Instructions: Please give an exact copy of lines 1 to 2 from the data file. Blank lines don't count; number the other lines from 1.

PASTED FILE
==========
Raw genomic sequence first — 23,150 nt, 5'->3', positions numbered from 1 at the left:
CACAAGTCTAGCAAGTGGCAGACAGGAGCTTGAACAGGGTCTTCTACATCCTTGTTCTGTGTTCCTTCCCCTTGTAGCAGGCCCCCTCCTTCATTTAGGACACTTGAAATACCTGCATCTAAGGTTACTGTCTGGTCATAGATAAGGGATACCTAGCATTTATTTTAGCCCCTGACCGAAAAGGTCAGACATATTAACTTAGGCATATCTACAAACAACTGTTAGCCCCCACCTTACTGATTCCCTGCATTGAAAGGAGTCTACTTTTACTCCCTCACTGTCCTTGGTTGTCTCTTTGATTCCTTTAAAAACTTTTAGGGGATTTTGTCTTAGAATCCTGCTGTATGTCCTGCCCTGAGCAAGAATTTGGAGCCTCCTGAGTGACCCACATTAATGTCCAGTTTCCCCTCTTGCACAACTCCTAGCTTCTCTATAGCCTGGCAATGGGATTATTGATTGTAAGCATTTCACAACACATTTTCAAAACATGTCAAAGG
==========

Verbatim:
Raw genomic sequence first — 23,150 nt, 5'->3', positions numbered from 1 at the left:
CACAAGTCTAGCAAGTGGCAGACAGGAGCTTGAACAGGGTCTTCTACATCCTTGTTCTGTGTTCCTTCCCCTTGTAGCAGGCCCCCTCCTTCATTTAGGACACTTGAAATACCTGCATCTAAGGTTACTGTCTGGTCATAGATAAGGGATACCTAGCATTTATTTTAGCCCCTGACCGAAAAGGTCAGACATATTAACTTAGGCATATCTACAAACAACTGTTAGCCCCCACCTTACTGATTCCCTGCATTGAAAGGAGTCTACTTTTACTCCCTCACTGTCCTTGGTTGTCTCTTTGATTCCTTTAAAAACTTTTAGGGGATTTTGTCTTAGAATCCTGCTGTATGTCCTGCCCTGAGCAAGAATTTGGAGCCTCCTGAGTGACCCACATTAATGTCCAGTTTCCCCTCTTGCACAACTCCTAGCTTCTCTATAGCCTGGCAATGGGATTATTGATTGTAAGCATTTCACAACACATTTTCAAAACATGTCAAAGG